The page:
Love. Hate. Betrayal. Romance. Horror. Hope. Separation. Reunion. Perry Martin’s debut novel Pretty Flamingo promises all of this and much more. It’s a sublime tale that oscillates primarily between two time periods and two places: the late 1960s set in Brisbane, Australia and the early 2000s largely set in California, the US. It’s a poignant story of loss and separation where, in the end, love reigns supreme. The central idea, nonetheless, revolves around one question: Is it possible that people have ever lived before?
In one of our previous posts, we had explained the rules of the simple present tense and the present perfect tense besides some vital differences between the two. In this lesson, we have listed out some more differences between these tenses that learners ought to keep in mind so they don’t make embarrassing mistakes. To ensure that you comprehend the differences well, we have explained them with the help of several example sentences. So, if you’re ready, let’s begin!
When author Jack Turley was diagnosed with ulcerative colitis, a bowel disease similar to Crohn’s, he didn’t lose hope or curse his fate. Instead, he turned an evidently painful episode to one that is now bringing him name and fame from right across the globe. ‘Writing only started getting significant time and attention in 2018 after I was diagnosed with the disease. Incapacitated and in and out of hospital, I couldn’t go to work, exercise, or socialise. Throughout the last two years of illness-imposed isolation, writing was my escape,’ begins the twenty-four-year-young author, speaking to the Literary Express in an exclusive interaction.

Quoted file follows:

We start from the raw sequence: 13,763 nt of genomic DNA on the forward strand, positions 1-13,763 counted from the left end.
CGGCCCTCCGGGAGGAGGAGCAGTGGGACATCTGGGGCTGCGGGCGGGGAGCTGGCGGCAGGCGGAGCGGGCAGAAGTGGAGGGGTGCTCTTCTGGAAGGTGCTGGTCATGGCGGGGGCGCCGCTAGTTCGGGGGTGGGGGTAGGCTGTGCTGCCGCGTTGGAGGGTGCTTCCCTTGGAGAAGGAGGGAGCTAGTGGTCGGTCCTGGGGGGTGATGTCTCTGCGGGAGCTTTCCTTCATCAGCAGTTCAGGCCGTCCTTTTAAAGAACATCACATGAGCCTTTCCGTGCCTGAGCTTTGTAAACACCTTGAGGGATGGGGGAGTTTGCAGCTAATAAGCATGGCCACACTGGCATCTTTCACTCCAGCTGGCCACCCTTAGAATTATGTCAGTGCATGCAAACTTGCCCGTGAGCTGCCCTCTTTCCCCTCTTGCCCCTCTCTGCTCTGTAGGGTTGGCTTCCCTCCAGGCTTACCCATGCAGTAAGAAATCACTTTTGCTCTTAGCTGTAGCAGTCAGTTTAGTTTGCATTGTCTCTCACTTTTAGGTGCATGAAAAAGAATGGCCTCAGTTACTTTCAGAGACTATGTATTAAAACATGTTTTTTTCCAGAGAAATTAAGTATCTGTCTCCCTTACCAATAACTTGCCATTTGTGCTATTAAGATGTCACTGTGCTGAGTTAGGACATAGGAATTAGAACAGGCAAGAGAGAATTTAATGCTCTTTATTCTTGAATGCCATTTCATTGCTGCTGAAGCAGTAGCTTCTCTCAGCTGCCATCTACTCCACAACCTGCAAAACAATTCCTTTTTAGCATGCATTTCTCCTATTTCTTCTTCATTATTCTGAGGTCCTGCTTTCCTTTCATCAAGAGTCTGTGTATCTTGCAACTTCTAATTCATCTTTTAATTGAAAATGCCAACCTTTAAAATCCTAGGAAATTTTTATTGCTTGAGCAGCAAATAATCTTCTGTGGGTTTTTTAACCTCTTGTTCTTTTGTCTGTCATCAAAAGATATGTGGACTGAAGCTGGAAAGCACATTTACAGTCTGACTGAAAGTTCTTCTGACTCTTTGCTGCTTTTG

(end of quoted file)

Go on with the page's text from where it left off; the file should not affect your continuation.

On the question of what he would like to tell budding authors who lose motivation if their works don’t do well, Mr Merkel, who works tirelessly for thirteen hours each day, pronounces he would want them to know that doing well is relative. ‘Write what you want to read and do it with passion and pride, and you cannot go wrong,’ he suggests.
Have ever thou enquired what brought us here?
This place with no end seems fraught, strange, and odd.
The stars at night witnessed do not appear
at morning when the Sun above glows hard.
Buzz bees about as bombs blast, boom!
The letter ‘B’ brazen bickers and boos.
Be that as it may, beings work not be.
Breaching banks, blare bays, that d’you see?